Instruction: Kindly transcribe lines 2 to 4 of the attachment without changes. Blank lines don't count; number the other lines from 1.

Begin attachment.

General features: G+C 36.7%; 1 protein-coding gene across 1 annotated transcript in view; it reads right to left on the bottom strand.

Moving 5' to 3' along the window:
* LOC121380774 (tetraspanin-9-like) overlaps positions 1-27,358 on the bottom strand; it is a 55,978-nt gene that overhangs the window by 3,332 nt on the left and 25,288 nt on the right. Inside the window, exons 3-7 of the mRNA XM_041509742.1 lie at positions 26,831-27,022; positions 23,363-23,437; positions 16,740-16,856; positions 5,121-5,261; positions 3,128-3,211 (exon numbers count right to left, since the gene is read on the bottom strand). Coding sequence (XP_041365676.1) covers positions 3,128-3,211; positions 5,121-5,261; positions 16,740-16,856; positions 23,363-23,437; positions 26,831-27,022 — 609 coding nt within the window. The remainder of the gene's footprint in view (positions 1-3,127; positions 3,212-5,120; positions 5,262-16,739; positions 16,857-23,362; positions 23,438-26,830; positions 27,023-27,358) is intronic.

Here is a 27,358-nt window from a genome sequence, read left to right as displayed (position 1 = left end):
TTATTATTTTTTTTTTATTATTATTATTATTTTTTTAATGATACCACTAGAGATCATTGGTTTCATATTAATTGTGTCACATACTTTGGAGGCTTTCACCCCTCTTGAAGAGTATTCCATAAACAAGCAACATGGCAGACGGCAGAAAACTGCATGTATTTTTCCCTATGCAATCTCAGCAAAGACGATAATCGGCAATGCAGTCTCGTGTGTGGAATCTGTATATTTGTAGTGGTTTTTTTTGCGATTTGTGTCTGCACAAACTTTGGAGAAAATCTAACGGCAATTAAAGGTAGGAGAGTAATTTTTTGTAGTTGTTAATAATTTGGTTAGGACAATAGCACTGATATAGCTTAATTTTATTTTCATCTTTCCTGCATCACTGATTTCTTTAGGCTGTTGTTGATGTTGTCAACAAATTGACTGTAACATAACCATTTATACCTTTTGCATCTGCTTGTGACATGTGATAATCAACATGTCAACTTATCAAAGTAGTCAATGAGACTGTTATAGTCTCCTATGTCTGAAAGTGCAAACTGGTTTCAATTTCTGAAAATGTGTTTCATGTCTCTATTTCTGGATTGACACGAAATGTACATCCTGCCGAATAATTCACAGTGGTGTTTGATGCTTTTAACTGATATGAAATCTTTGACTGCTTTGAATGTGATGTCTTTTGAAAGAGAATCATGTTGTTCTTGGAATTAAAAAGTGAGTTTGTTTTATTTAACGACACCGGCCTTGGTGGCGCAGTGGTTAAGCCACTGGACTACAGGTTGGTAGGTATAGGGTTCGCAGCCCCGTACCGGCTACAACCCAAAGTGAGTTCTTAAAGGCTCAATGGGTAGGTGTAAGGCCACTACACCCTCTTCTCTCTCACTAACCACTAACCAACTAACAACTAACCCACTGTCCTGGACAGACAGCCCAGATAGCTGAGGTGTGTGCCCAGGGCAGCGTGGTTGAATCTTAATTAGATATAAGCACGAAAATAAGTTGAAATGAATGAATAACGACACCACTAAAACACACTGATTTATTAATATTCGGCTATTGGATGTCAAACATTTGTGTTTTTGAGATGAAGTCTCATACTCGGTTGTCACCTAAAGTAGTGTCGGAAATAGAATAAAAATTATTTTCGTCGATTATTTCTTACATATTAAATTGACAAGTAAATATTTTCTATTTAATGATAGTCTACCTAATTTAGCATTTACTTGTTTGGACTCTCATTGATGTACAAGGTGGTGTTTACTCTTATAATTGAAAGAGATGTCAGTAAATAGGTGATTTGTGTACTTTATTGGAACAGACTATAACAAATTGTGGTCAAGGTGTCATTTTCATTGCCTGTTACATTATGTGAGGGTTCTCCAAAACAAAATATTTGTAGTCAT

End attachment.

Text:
Moving 5' to 3' along the window:
* LOC121380774 (tetraspanin-9-like) overlaps positions 1-27,358 on the bottom strand; it is a 55,978-nt gene that overhangs the window by 3,332 nt on the left and 25,288 nt on the right. Inside the window, exons 3-7 of the mRNA XM_041509742.1 lie at positions 26,831-27,022; positions 23,363-23,437; positions 16,740-16,856; positions 5,121-5,261; positions 3,128-3,211 (exon numbers count right to left, since the gene is read on the bottom strand). Coding sequence (XP_041365676.1) covers positions 3,128-3,211; positions 5,121-5,261; positions 16,740-16,856; positions 23,363-23,437; positions 26,831-27,022 — 609 coding nt within the window. The remainder of the gene's footprint in view (positions 1-3,127; positions 3,212-5,120; positions 5,262-16,739; positions 16,857-23,362; positions 23,438-26,830; positions 27,023-27,358) is intronic.

Here is a 27,358-nt window from a genome sequence, read left to right as displayed (position 1 = left end):